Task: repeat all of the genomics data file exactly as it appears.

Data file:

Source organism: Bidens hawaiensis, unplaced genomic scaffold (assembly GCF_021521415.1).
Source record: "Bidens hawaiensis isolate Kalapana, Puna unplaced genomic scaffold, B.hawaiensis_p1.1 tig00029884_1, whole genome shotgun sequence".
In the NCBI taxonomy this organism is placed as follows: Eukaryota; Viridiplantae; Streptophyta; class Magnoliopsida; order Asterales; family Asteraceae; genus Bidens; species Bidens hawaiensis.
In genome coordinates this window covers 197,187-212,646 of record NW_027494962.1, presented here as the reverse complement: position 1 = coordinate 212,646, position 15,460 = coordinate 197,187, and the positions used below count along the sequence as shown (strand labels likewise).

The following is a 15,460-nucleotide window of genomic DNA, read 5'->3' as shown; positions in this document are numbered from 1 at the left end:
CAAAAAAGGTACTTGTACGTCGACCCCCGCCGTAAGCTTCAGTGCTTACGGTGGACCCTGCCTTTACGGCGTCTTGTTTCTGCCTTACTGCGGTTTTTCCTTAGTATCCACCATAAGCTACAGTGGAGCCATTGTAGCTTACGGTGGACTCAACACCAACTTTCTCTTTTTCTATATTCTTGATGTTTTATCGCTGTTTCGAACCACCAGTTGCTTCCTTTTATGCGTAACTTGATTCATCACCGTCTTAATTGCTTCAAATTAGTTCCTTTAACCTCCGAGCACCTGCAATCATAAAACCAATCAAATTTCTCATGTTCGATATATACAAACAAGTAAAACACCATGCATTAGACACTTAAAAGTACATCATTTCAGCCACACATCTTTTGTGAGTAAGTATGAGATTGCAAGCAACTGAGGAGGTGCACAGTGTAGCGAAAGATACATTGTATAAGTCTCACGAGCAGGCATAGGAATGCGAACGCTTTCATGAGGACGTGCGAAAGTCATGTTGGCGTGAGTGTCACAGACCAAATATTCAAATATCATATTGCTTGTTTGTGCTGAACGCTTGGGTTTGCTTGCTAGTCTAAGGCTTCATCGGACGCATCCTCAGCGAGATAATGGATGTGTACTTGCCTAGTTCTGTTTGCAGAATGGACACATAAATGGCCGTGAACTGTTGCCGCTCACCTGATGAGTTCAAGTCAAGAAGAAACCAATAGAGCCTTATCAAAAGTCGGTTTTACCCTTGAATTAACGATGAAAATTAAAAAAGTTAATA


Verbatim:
Source organism: Bidens hawaiensis, unplaced genomic scaffold (assembly GCF_021521415.1).
Source record: "Bidens hawaiensis isolate Kalapana, Puna unplaced genomic scaffold, B.hawaiensis_p1.1 tig00029884_1, whole genome shotgun sequence".
In the NCBI taxonomy this organism is placed as follows: Eukaryota; Viridiplantae; Streptophyta; class Magnoliopsida; order Asterales; family Asteraceae; genus Bidens; species Bidens hawaiensis.
In genome coordinates this window covers 197,187-212,646 of record NW_027494962.1, presented here as the reverse complement: position 1 = coordinate 212,646, position 15,460 = coordinate 197,187, and the positions used below count along the sequence as shown (strand labels likewise).

The following is a 15,460-nucleotide window of genomic DNA, read 5'->3' as shown; positions in this document are numbered from 1 at the left end:
CAAAAAAGGTACTTGTACGTCGACCCCCGCCGTAAGCTTCAGTGCTTACGGTGGACCCTGCCTTTACGGCGTCTTGTTTCTGCCTTACTGCGGTTTTTCCTTAGTATCCACCATAAGCTACAGTGGAGCCATTGTAGCTTACGGTGGACTCAACACCAACTTTCTCTTTTTCTATATTCTTGATGTTTTATCGCTGTTTCGAACCACCAGTTGCTTCCTTTTATGCGTAACTTGATTCATCACCGTCTTAATTGCTTCAAATTAGTTCCTTTAACCTCCGAGCACCTGCAATCATAAAACCAATCAAATTTCTCATGTTCGATATATACAAACAAGTAAAACACCATGCATTAGACACTTAAAAGTACATCATTTCAGCCACACATCTTTTGTGAGTAAGTATGAGATTGCAAGCAACTGAGGAGGTGCACAGTGTAGCGAAAGATACATTGTATAAGTCTCACGAGCAGGCATAGGAATGCGAACGCTTTCATGAGGACGTGCGAAAGTCATGTTGGCGTGAGTGTCACAGACCAAATATTCAAATATCATATTGCTTGTTTGTGCTGAACGCTTGGGTTTGCTTGCTAGTCTAAGGCTTCATCGGACGCATCCTCAGCGAGATAATGGATGTGTACTTGCCTAGTTCTGTTTGCAGAATGGACACATAAATGGCCGTGAACTGTTGCCGCTCACCTGATGAGTTCAAGTCAAGAAGAAACCAATAGAGCCTTATCAAAAGTCGGTTTTACCCTTGAATTAACGATGAAAATTAAAAAAGTTAATA